In Le marteau sans maître, which deals with the relationship between music and words, had used a further developed, less strict form of serialism – and had started looking for other methods of composition, declaring that serialism had died of academism. (In 1995 he explained that "one made use of time, but no music was produced out of it.") New concepts – also using aleatory music – led to the composition of Pli selon pli (1960), Piano Sonata No. 3, Eclat/Multiples for 25 instruments (1965/70) and Figures, Doubles, Prismes for orchestra (1957/63); in Poesie pour Pouvoir for three orchestras and tape after Henri Michaux (1958) and Rituel for eight orchestral groups (1974/75) he created a flexible, stereophonic sound concept. After researches at the IRCAM (Institut de Recherche et de Coordination Acoustic/Music) he composed Répons for solo instruments, instrumental ensemble and live electronics (1980/84) and …explosante-fixe… for flutes and ensemble (1993), which also involves electro-acoustic realization. In recent years he has revised and reorchestrated earlier works (e.g. Notations and Répons).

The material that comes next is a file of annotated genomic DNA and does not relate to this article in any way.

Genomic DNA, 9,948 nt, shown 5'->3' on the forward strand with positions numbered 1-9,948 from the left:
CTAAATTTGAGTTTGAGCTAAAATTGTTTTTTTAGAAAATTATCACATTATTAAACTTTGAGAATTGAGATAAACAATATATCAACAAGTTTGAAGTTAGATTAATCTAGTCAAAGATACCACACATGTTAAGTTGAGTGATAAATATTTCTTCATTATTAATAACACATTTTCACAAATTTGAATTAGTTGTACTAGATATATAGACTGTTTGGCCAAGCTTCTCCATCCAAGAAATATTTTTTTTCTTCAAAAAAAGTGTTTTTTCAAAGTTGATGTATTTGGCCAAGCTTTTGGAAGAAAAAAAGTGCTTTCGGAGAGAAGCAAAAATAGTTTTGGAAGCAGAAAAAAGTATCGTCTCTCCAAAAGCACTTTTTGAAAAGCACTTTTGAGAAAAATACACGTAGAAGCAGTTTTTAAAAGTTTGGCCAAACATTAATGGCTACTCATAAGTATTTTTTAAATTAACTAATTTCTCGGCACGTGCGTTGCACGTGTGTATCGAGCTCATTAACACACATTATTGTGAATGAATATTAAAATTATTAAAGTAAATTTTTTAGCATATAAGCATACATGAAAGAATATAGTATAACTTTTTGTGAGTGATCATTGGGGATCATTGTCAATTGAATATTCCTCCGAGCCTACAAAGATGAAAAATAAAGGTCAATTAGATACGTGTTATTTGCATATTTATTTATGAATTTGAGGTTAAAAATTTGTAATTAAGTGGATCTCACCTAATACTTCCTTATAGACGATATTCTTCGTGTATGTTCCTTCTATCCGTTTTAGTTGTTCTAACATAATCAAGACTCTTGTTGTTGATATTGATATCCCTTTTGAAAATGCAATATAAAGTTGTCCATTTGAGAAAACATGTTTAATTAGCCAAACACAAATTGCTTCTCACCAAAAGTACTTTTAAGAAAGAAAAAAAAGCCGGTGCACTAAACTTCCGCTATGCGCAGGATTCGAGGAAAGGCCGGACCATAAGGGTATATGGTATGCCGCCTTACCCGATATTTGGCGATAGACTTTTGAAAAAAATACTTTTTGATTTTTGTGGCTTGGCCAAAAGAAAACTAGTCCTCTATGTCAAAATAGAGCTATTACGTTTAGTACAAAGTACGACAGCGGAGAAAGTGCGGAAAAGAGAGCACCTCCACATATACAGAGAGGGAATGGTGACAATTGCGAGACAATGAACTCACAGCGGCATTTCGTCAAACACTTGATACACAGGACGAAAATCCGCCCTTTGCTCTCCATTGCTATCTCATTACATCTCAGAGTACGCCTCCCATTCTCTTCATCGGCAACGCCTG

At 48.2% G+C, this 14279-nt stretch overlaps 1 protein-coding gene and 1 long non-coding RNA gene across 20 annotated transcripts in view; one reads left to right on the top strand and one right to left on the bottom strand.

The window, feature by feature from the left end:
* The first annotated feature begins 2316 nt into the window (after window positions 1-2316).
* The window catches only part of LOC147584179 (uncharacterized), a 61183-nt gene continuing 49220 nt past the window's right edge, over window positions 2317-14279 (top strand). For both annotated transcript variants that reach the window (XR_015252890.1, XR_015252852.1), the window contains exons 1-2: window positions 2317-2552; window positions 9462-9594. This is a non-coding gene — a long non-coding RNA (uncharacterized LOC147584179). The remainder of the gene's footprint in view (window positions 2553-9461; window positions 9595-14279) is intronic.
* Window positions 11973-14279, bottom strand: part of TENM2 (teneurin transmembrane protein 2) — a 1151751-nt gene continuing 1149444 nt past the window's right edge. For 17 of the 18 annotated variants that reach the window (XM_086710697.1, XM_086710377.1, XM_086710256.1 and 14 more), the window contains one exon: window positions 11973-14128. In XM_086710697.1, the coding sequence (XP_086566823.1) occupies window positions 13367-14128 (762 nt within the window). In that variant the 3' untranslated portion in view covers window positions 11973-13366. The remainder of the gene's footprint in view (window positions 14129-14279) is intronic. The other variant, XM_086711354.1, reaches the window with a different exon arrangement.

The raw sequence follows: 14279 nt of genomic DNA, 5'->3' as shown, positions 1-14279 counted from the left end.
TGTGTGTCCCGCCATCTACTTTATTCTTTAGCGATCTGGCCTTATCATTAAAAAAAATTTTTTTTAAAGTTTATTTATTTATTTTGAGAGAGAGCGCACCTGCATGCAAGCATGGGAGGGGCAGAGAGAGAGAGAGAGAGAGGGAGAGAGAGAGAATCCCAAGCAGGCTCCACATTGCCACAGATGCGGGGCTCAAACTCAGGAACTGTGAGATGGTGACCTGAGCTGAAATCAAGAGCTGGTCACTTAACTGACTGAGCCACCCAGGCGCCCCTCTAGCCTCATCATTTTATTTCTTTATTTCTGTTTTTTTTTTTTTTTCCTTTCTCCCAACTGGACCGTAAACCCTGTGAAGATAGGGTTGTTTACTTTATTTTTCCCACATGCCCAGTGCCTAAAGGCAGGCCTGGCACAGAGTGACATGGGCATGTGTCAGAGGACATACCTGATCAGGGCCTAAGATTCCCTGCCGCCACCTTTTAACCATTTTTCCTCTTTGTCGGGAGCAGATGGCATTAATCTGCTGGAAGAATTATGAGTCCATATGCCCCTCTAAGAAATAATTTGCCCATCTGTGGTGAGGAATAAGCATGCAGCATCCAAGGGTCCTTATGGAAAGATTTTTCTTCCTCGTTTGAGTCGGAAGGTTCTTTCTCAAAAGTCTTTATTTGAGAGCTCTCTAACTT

"Rien n'est plus important pour moi que la creation." (Nothing is more important for me than creation.) Boulez once said, but it is likely that he not only talked about composing new music. His way of conducting is both, creative and precise, and conducting is nearly as important as composing for him. After having led Domaine Musical concerts, his international career started at a concert with the Südwestfunk Orchestra in Baden-Baden (Germany) in 1958. In the sequel he became principal guest conductor of the Cleveland Orchestra (1967) and principal conductor of the BBC Symphony Orchestra (1971-74) and the New York Philharmonic (1971-1978). In 1995 he was named principal guest conductor of the Chicago Symphony Orchestra and – to celebrate his 70th birthday – undertook a worldwide tour including concerts with several orchestras, ensembles and world-famous soloists.